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an online version of the magazine Fall 2007
Annals of Hopkins
 
 

Richter the Rat Man

Using ingenious tools like bicycle parts and special cages, this scientist showed the world how innate behavior in animals is tied to their bodily structure.

 

By KATE LEDGER

 

Curt Richter
> Through his close observation of animal behavior, Curt Richter launched the field of psychobiology.

WHEN 25-YEAR-OLD CURT RICHTER arrived at Johns Hopkins as a graduate student in 1919, there were few signs this squash-playing youth from Denver would one day achieve world fame as the father of the biological clock. At Harvard, where Richter had been an undergraduate, he had earned only one A, and didn’t have a clue about a career. But he’d read “snatches here and there” by the psychologist John B. Watson, and it was those meanderings that set him off on his life’s work. He decided to try his luck as a student in Watson’s psychobiology lab at the esteemed Phipps Psychiatric Clinic at the fledgling Johns Hopkins.

The atmosphere in that third-floor lab, Richter soon discovered, was charged. But what truly set his imagination afire was a cage with 12 rats that Watson presented him, along with the direction that he do nothing except produce “a good piece of research.” Richter fed the rodents some bread and milk, began watching them, and stumbled onto the question that would ignite his entire career. “They just jumped around the cage and climbed around for periods and then were quiet again,” he wrote in his first paper in 1922. “I couldn’t help but wonder what made them so active.”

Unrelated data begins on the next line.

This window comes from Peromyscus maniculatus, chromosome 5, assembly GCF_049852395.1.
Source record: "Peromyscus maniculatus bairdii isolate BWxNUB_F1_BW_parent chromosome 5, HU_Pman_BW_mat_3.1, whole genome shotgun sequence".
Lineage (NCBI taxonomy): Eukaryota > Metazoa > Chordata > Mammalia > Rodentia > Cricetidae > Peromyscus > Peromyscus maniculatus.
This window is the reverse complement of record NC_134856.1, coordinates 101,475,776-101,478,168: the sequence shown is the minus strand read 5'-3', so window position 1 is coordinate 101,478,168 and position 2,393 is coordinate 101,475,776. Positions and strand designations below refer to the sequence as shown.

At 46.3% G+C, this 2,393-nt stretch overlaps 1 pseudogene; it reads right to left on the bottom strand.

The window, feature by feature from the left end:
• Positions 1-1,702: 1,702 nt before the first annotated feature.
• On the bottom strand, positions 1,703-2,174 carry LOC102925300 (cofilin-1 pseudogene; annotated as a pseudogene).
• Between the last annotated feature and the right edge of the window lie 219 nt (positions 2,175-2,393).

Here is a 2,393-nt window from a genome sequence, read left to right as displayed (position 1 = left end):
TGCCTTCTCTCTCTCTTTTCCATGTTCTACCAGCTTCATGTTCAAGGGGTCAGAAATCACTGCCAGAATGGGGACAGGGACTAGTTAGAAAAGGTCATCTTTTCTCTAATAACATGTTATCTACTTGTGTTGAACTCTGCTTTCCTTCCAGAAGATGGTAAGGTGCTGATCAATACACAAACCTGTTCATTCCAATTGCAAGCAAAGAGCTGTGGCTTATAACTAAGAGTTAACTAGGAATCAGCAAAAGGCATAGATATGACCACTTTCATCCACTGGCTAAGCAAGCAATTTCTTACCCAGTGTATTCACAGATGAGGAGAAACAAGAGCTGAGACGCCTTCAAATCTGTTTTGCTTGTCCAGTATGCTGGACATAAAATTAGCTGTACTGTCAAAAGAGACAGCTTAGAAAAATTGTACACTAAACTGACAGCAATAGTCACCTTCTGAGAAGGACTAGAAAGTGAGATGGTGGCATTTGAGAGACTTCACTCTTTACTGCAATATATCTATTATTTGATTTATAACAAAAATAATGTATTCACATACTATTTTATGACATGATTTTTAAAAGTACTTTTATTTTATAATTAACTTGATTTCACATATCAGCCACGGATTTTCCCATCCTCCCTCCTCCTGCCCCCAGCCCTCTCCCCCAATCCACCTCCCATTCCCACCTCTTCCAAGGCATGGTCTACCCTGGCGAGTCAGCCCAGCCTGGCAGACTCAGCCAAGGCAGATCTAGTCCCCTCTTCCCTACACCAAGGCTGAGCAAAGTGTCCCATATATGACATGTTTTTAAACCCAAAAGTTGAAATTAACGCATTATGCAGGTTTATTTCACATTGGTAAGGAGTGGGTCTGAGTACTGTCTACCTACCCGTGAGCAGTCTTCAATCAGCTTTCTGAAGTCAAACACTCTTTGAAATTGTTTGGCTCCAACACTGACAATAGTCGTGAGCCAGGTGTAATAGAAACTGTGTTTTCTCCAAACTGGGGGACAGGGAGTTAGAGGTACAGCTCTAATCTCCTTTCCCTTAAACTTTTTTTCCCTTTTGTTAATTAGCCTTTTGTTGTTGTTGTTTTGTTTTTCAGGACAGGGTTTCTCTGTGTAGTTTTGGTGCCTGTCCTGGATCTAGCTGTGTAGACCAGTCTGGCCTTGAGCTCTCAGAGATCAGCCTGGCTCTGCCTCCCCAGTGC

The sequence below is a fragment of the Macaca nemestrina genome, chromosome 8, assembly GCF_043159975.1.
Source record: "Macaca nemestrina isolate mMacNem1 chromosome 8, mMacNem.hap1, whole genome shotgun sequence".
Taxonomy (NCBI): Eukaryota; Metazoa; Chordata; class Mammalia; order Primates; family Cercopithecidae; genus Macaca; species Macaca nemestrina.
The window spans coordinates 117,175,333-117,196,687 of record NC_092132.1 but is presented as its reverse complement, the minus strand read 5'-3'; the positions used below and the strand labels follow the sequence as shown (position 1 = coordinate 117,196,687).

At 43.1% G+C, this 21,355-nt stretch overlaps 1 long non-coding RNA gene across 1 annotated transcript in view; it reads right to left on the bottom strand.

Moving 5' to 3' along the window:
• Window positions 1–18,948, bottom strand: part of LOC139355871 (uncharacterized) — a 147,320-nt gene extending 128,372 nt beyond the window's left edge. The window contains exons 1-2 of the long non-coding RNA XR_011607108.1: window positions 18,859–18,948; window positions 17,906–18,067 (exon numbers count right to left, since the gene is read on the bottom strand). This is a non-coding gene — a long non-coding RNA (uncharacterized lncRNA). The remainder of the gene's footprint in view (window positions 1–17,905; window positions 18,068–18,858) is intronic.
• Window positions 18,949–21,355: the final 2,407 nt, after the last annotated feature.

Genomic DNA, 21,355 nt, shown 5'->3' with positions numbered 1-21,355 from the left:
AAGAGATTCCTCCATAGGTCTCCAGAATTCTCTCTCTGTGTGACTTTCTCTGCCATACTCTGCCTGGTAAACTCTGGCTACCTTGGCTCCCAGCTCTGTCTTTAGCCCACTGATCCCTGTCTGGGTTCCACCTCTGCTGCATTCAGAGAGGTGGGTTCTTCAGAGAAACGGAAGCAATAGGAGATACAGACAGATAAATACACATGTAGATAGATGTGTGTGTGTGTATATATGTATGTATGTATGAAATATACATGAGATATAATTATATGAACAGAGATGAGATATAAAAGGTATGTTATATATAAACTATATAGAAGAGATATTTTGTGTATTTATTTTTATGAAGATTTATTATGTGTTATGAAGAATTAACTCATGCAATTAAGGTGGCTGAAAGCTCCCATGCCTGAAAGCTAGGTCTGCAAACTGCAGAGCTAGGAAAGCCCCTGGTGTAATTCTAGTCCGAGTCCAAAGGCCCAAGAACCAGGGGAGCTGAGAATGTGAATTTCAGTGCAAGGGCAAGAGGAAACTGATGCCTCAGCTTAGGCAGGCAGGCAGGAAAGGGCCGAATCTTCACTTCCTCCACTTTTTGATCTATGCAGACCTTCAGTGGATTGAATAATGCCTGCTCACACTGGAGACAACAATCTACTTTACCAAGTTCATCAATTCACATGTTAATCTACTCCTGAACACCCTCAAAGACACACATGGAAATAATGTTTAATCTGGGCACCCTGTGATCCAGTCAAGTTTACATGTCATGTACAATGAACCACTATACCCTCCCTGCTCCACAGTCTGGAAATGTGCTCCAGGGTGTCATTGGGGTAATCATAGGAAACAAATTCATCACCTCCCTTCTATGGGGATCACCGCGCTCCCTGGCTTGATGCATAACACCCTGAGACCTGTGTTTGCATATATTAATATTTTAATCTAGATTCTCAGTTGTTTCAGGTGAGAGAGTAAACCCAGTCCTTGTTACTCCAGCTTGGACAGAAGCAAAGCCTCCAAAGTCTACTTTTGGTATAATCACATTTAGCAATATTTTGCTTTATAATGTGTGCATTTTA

That simple question and the straightforward technique he devised to study it would burgeon into other questions about the connection between animals’ innate behavior and their physiology. Over the next 63 years, Richter would study rats (both lab-bred and plucked from the streets of Baltimore), hamsters, squirrels, rabbits, monkeys, sloths, and even humans. Because he would evolve into a meticulous and curious researcher, he would publish more than 375 papers and lay the building blocks for the new field of psychobiology. And all of it, as Richter himself once reflected, because he set to work with a playful imagination.

When the youthful Richter took charge of his rat pack in 1919, few methods existed for describing animal behavior. So, he began creating the devices he’d need for his experiments. His first contraption—a special cage covered with a rubber membrane and sitting on tambours—was connected underneath by tubing to a small recording drum. Richter would feed the rats in the morning and observe them throughout the day. Meanwhile, as the animals scampered here and there, the recording drum noted every movement with a mark on the smoked paper of a graph-making instrument called a kymograph. A chronometer simultaneously registered the time on a chart. 

Within four weeks Richter had collected data demonstrating that rats behave in regularly occurring patterns. Determined to understand the nuances of these periodic phenomena, he began correlating the rats’ feeding times to their periods of activity and rest. When he found they became inactive after eating, he measured the length of the quiet periods. Then he showed that the rodents’ caloric intake remained consistent even when their drinking water was replaced with alcohol. Suddenly, a vast exploration of animal behavior had taken off. In 1922, when Watson left Hopkins, Adolph Meyer, the fabled head of psychiatry, handed the job as director of the psychobiology lab to the 28-year-old Richter, who had just completed his PhD.